Marketing

Health. Beauty. Wellness. Data? – How the Boots brand has evolved in the age of retail media

March 28, 2022  |   Graham Tricker

Last September, Boots joined the select few UK retailers with a dedicated retail media offering when it unveiled Boots Media Group. 

At the time, Boots CMO Peter Markey talked about the unparalleled insight the business has into its customers’ needs and shopping habits, driven by the millions of active loyalty card holders who go into its 2,400 stores and visit its website more than 1bn times a year.

“By unlocking the power of our first-party data and giving access to our marketing channels to brands, we can help accelerate ROI by delivering relevant experiences to customers and ultimately enhance the shopping experience for them,” he said.

But actually, the launch of BMG was just one part of a much longer journey to the data-driven mass personalisation of customers’ experiences (although admittedly it is a pretty big part). 

First steps

Flash back a couple of years; Boots knew it was critical to communicate with its customers across more than just its direct or owned channels. It was starting to tap into its massive first-party data resource to improve targeting at a tactical level across a few channels, and it was seeing positive impacts on the efficiency and effectiveness of its media as a result. The problem was that the whole process was far too manual to grow it economically.

So at the beginning of 2021, Boots had three main objectives: 

  • Scale – it wanted to extend its use of first-party data to more media channels, and to increase the size of its addressable audience and provide a step increase in marketing ROI.
  • Efficiency – that meant making things much more efficient, otherwise the cost of scaling up would massively outweigh any revenue it brought in.
  • Evaluation – finally it needed to be able to measure the results in terms of return on advertising spend across all channels 

At the same time, Boots was thinking about adopting a new martech platform, while also preparing for the cookieless future. That was when LiveRamp got involved to help them realise their goals. 

Security, privacy, scale and efficiency

Boots uses Adobe Audience Manager (AAM) for CRM; LiveRamp’s integration with AAM means audience segment data can be transferred to Boots’ media partners via LiveRamp’s secure and privacy enhanced environment, Safe Haven. 

Progress since then has been dramatic. Automation between these platforms has enabled Boots to grow the number of audience segments they can activate against into the hundreds. Meanwhile the number of destinations to which that data is distributed has gone from 3 to 15, including Facebook, Xandr, YouTube, ITV and Channel 4. More, including TikTok and Sky, are in the works. 

Measurement and evaluation

The other thing this merger of transactional and targeting data offers is the ability to link marketing activity directly to results. Boots can not only look at overall sales uplift from campaigns, it can also creates validation points within individual channels and for individual audience segments, enabling advertisers to continuously optimise their activity.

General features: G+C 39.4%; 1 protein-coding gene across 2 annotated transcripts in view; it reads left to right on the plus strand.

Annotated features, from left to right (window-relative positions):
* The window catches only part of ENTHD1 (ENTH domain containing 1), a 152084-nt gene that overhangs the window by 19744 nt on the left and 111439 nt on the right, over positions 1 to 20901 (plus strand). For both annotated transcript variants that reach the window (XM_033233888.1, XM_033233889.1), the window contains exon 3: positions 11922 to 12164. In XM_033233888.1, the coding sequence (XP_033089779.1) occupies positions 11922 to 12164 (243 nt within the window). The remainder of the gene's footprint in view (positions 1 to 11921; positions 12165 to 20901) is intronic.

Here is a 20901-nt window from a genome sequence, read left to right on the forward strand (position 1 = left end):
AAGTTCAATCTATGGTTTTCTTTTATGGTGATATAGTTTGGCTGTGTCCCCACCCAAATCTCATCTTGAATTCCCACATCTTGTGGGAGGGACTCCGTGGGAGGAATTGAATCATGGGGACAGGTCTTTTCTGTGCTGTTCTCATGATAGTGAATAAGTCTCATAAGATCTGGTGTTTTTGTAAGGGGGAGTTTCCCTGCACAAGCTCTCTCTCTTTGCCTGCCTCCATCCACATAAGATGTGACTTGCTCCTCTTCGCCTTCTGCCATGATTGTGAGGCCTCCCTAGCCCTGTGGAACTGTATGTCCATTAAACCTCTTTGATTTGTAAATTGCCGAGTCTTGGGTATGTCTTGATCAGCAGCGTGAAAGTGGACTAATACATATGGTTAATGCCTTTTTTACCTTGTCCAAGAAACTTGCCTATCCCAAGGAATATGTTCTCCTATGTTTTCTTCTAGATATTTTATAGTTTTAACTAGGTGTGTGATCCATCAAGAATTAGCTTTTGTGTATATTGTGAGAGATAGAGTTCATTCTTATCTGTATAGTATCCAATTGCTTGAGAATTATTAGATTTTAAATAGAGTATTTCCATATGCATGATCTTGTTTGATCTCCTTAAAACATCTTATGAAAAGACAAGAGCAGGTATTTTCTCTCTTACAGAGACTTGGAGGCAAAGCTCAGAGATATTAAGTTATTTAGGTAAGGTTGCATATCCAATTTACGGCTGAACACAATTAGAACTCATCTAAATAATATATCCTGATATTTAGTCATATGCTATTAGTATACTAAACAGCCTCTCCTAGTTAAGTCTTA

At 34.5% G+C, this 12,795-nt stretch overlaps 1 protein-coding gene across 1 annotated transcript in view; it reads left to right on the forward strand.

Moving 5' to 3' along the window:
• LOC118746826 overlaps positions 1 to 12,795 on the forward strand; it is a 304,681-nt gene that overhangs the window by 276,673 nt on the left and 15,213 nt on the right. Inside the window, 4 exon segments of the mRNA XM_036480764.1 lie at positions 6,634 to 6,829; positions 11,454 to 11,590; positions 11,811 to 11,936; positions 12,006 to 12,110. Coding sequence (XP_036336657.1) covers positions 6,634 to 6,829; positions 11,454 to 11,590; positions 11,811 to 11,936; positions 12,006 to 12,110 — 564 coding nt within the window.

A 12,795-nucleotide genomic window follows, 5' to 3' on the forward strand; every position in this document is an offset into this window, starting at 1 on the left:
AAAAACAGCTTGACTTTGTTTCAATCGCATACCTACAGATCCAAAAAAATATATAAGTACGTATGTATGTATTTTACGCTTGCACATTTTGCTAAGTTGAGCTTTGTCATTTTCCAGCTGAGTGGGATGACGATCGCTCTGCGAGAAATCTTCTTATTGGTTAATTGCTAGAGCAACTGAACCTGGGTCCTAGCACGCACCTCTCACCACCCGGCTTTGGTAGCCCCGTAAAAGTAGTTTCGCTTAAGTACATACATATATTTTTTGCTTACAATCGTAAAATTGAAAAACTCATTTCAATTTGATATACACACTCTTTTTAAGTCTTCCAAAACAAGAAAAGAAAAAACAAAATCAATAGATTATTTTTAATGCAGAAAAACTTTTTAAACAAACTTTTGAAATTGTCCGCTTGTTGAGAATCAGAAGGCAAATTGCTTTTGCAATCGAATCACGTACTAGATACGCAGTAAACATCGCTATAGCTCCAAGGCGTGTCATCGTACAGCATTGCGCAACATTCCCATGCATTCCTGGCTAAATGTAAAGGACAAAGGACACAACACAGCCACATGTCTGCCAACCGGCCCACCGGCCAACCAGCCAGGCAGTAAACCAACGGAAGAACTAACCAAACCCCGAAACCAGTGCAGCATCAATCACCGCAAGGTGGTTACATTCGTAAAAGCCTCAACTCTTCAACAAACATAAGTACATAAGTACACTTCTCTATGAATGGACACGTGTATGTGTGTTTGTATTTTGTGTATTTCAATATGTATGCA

Results so far have been very positive. For example, Boots’ summer campaign for its No7 cosmetics brand, which was targeted at Existing, Lapsed and New customers for cosmetics, skincare and serum, saw a return of £2 for every £1 spent on marketing.

Finally, Boots is about to start large-scale trials of a cookieless approach following a test campaign last year. The aim is for cookieless operation to be business-as-usual by the end of 2022.

Realising value at speed

All this is a great example of something discussed in an earlier post; the importance of companies getting to value more quickly. Instead of big systems integration projects that can take 24 or 36 months to deliver value, and may well be obsolete before they launch, organisations are adopting a test-and-learn approach; finding what works and doing more of it. With LiveRamp as its platform partner, Boots went from having the platform integrated, data connected, and data distribution and ad-hoc measurement in place for Boots UK in September 2021, to having all that in place across four operating divisions within Boots Walgreens Alliance in four months, with campaigns live within five weeks. 

The other impact of this activity last year was that it gave Boots the confidence to package programmatic and paid social media with its Advantage Card data, and offer retail media services to its key suppliers like P&G and Unilever. Boots Media Group was born.

But as we said at the start, this is just part of the journey. In 2022, Boots is aiming to improve campaign level media evaluation and optimisation; increase operational effectiveness; increase its addressable reach to prepare for the demise of the third-party cookie in 2023; maximise the benefits from its new tech stack; and collaborate with suppliers to deliver maximum value from Boots’ first-party data. 

Evolution never sleeps.